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maxList[L] :: ; returns max of number in non-empty list L ; Functional: [null[cdr[L]] car[L]; |>[car[L], maxList[cdr[L]] car[L]; |T maxList[cdr[L]] ] ; Functional but better: [null[cdr[L]] car[L]; |T bigger[ car[L], maxList[cdr[L]]] ] // define bigger ; "imperative": maxList[L] = max2[car[L], cdr[L]] max2[x, L] = [null[L] x; |>[x, car[L]] max2[x, cdr[L]]; |T max2[ car[L], cdr[L] ] ] Different styles in Lisp CSE 755, part2 17

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CSE 755, part2 Atoms: Constants: simple; others: look up on a-list Function application: (F a1 a2 a3... an) F is a function that expects n parameters; each ai is a Lisp expression; Evaluate each ai; bind that value aiv to pi, the corr. parameter, by adding (pi. aiv) to the a-list; then evaluate the body of F Note: If F is not a built-in function, get def. from d-list How Lisp expressions are eval'd 18

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CSE 755, part2 (QUOTE S):simply return S (COND (b1 s1)... (bn sn) ) : Eval. b1; if result is non-NIL, eval. s1 and return its value; else, eval. b2, if result is non-NIL, eval. s2 & return its val;...; eval. bn, if non-NIL, eval. sn & return its val; if b1,..., bn all eval to NIL, print error, escape to top; (DEFUN F (p1... pn) fb) : add (F. ((p1... pn). fb)) to d-list. How Lisp expressions are eval'd 19

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Can be written in Lisp fairly easily... one reason: Lisp functions and Lisp exps. are s-exps. eval:evaluates a Lisp-exp. given current parameter bindings (a-list) and fn. definitions (d-list) apply: applies a function to given set of argument values - gets the fn. definition from d-list, binds the formal pars to corr. arg. vals, then calls eval to evaluate the body of the fn. evcon:evaluates a conditional Lisp-exp: Given ((b1 e1) (b2 e2)...): uses eval to evaluate b1, b2,... until one, bi, evaluates to non-NIL; uses eval to evaluate corr. ei and returns its value. evlis: evaluates a list of Lisp-exps. Lisp Interpreter Details CSE 755, part2 20

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interpreter[dList]=eval[exp, NIL, dList] or better:output[ eval[input[], NIL, dList] ] evlis[list, aList, dList]= [null[list] NIL; |T cons[ eval[car[list], aList, dList], evlis[cdr[list],..,..] ] ] evcon[be, aList, dList]= // be is of form ((b1 e1)... (bn en)) [null[be] NIL; // better: error!; |eval[caar[be], aList, dList] eval[cadar[be], aList, dList]; |T evcon[cdr[be], aList, dList] ] Lisp Interpreter Details (in Lisp) CSE 755, part2 21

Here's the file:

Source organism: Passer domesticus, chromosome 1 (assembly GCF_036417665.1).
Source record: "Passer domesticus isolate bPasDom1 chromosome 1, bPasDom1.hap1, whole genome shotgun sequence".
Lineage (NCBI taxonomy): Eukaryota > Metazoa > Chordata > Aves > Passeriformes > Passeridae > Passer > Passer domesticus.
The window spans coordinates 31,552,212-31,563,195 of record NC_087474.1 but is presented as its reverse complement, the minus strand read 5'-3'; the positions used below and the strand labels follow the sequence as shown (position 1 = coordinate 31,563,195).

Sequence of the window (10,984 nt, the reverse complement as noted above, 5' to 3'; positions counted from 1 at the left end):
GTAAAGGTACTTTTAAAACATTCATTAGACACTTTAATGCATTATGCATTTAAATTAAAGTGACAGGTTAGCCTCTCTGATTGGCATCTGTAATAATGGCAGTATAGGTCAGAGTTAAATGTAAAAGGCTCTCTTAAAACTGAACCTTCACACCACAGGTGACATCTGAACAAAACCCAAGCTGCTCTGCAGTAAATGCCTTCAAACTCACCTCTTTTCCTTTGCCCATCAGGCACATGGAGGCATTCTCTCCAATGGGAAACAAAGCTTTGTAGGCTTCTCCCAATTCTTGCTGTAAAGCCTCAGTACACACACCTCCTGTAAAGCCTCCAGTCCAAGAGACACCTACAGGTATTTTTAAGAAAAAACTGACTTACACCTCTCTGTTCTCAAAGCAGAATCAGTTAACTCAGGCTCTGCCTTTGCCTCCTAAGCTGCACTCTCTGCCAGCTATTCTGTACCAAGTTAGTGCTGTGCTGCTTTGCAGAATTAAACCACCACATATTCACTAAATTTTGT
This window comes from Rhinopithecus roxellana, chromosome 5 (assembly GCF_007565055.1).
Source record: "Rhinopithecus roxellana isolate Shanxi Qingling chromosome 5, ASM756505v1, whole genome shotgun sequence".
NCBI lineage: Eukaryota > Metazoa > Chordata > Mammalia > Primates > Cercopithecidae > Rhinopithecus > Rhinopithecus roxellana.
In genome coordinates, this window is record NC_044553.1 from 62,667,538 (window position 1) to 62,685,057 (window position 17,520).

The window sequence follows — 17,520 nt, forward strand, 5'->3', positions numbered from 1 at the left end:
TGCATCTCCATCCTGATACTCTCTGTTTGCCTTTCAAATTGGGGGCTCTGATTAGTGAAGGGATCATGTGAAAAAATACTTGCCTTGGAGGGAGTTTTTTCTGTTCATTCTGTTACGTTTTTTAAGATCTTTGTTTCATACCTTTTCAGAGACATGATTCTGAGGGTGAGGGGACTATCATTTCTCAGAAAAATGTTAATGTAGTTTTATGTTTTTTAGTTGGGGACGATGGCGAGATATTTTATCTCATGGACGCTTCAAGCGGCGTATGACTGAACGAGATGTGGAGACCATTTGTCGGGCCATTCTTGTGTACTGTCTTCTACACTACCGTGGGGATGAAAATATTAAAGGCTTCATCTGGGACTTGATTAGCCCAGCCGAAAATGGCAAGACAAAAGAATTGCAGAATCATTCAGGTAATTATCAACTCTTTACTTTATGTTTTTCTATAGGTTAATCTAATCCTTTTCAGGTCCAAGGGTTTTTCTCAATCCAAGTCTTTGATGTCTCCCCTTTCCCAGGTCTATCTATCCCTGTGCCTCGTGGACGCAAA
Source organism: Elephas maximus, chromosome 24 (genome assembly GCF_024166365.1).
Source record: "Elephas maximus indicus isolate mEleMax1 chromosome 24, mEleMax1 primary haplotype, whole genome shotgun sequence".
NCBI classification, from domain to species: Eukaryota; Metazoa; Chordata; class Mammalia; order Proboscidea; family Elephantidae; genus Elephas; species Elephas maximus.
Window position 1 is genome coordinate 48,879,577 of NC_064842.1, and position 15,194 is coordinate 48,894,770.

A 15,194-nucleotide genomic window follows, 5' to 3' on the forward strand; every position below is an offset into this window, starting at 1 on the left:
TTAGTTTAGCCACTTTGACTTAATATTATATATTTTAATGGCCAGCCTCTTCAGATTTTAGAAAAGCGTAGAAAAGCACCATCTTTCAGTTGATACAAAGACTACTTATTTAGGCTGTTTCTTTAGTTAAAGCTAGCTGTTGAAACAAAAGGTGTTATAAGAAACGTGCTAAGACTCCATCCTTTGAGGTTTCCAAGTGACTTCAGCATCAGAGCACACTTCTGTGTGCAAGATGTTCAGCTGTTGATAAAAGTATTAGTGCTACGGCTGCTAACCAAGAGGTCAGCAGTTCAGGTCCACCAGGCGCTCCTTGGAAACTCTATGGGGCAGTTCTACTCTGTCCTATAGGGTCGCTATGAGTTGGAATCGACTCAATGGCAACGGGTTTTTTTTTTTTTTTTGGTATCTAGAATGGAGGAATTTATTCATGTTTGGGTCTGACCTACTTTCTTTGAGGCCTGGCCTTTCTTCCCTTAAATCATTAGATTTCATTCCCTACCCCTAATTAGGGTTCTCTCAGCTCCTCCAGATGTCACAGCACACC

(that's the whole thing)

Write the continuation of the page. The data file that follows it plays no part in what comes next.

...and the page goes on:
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eval[ exp, aList, dList] = [atom[exp] -->[int[exp]-->exp |eq[exp,T]-->T |eq[exp,NIL]-->NIL |in[exp,aList]-->getVal[exp,aList] |T--> "unbound variable!" ] |atom[car[exp]] --> [eq[car[exp],QUOTE] --> cadr[exp] |eq[car[exp],COND] --> evcon[cdr[exp], aList, dList] |eq[car[exp],DEFUN] --> "add to dList (state change!)" |T --> apply[car[exp], evlis[cdr[exp],aList,dList], aList, dList] ] |T--> "error!" ] Lisp Interpreter Details (in Lisp) CSE 755, part2 22

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apply[ f, x, aList, dList] = [atom[f] -->[eq[f, CAR]-->caar[x];// why? |eq[f, CDR]-->cdar[x]; |eq[f, CONS]-->cons[car[x], cdr[x]]; //?? |eq[f, ATOM]-->atom[car[x]]; |eq[f, NULL]-->null[car[x]]; |eq[f, EQ]-->eq[car[x], cadr[x]]; |T-->eval[ cdr[getval[f, dList]], addpairs[car[getval[f, dList]], x, aList], dList ] ;]; |T-->"error!"; ] Elements on dList of form: (f. (pList. body) ) addpairs[pList,x,aList]: returns new a-list Lisp Interpreter Details (in Lisp) CSE 755, part2 23

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We assumed s-expressions have been implemented; no way to specify how to do this within Lisp Fact that Lisp-expns (to be evaluated) & function bodies were s-exps: key in writing a meta-circular interpreter (mci) The mci for Lisp defines its operational sem. since it tells us how Lisp-expns are to be evaluated -- but it assumes we have some basic knowledge about Lisp You could change the o.s. of Lisp by rewriting appropriate parts of the main functions of the mci -- CLOS-MOP allows the Lisp programmer to do so! Lisp Interpreter: Some comments CSE 755, part2 24